Anyone with firm convictions scares the relativists
who dominate public discussion in Britain these days.
Anyone who professes to know the difference between
right and wrong, between good and evil, seems to scare
them.

Unless, that is, those firm convictions are founded in
a faith other than Christianity. If Ms. Kelly were a
Sufi Muslim, say, her belief system would surely be of
little concern to the commentariat. Or, more
accurately, it would be a cause for celebration. There
surely would be no snide asides about
buttock-thwacking pilgrims en route to Mecca or
dervishes whirling down the halls of 10 Downing St.

The treatment afforded Ms. Kelly is hardly unusual in
Europe, and the Vatican appears to be getting testier
and testier about it. Pope John Paul II slapped around
the Spanish government for marginalizing Catholicism
in one of its heartland districts and dressed down
European Union officials for giving aspiring Justice
Minister Rocco Buttiglione the boot after he admitted
to sharing the church’s attitudes toward
homosexuality. The president of the Vatican’s
Pontifical Council for Justice and Peace, Cardinal
Renato Raffaele Martino, recently decried the “new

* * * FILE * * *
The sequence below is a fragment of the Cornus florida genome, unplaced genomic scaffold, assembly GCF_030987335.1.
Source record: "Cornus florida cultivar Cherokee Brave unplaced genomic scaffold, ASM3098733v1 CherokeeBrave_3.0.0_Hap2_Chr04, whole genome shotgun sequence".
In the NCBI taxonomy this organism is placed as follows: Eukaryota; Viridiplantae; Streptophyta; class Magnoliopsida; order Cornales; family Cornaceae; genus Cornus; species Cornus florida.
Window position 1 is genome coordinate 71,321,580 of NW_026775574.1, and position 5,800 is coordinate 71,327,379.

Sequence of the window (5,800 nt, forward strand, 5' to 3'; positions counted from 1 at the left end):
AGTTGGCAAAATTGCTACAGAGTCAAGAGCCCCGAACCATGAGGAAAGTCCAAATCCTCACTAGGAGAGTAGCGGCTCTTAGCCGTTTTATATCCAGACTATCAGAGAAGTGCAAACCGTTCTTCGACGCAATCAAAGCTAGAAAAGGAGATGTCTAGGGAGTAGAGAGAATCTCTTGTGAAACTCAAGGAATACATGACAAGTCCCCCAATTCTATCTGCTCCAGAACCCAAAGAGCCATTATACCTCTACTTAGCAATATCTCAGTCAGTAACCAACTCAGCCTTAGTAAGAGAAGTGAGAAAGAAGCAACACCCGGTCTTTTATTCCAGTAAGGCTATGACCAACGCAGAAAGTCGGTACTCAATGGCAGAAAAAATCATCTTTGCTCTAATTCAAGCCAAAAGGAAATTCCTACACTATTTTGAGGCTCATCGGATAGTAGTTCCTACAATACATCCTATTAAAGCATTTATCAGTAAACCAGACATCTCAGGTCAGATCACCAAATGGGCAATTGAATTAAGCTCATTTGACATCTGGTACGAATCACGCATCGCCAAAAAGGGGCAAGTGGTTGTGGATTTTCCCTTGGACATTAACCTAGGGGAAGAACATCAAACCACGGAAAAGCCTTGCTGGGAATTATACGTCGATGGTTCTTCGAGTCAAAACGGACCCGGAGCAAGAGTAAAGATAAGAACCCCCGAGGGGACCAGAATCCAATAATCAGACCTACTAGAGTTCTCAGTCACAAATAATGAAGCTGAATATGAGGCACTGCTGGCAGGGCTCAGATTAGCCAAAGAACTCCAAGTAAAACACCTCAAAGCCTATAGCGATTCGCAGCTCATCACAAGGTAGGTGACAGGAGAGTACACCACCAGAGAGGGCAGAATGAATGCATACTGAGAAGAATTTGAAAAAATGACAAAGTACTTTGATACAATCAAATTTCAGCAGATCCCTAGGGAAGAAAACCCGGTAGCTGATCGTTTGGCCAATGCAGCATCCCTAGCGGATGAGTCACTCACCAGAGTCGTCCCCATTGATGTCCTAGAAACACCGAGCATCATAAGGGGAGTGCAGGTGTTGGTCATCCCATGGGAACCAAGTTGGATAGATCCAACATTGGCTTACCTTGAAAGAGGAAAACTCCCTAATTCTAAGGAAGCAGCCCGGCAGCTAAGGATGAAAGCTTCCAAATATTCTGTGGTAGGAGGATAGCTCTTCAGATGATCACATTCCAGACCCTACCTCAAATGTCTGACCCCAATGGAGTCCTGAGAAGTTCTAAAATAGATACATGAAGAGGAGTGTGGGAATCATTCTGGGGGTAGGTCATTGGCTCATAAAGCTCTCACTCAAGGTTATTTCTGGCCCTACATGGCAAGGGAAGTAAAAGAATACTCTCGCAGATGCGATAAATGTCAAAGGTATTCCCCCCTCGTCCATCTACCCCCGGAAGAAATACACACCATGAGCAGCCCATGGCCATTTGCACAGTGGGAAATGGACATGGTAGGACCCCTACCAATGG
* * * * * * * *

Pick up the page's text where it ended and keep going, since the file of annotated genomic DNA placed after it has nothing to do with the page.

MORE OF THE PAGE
holy inquisition” shadowing the continent’s Catholics.

A poor choice of words, perhaps, for a Catholic, but a
warning worth remembering every time a public servant
like Ruth Kelly with otherwise impeccable credentials
comes under scrutiny merely because she believes there
are laws higher than man’s and isn’t afraid to say so.

Mr. Norvell is the London bureau chief of Fox News.

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Comments»

1. Zhou Fang - 18 February, 2005

Unless, that is, those firm convictions are founded in a faith other than Christianity. If Ms. Kelly were a Sufi Muslim, say, her belief system would surely be of little concern to the commentariat. Or, more accurately, it would be a cause for celebration. There surely would be no snide asides about buttock-thwacking pilgrims en route to Mecca or dervishes whirling down the halls of 10 Downing St.

And he thinks the left wing is paranoid?

2. Zhou Fang - 18 February, 2005

The point being that Norvell’s article reveals much more about himself. Fox News and the rightwing press has themselves been in a constant state of hysteria over the non-possible of liberal actually taking over, ‘jews ruling hollywood’, ‘gays perverting our children’, or even worse, muslims getting into government. Liberals are understandably annoyed at the actual event of a minister whose beliefs include a genuine reduction in freedom, he pretends that the wrapper of religion makes it all nice again. It would be the same argument one uses to justify the Taliban.

3. Luke Parks - 18 February, 2005

What’s wrong with distrusting the Catholic church and Opus Dei anyway? Especially when it comes to education. What was it Ignatius Loyola is supposed to have said? ‘Show me a child when he is seven and I will show you the man.’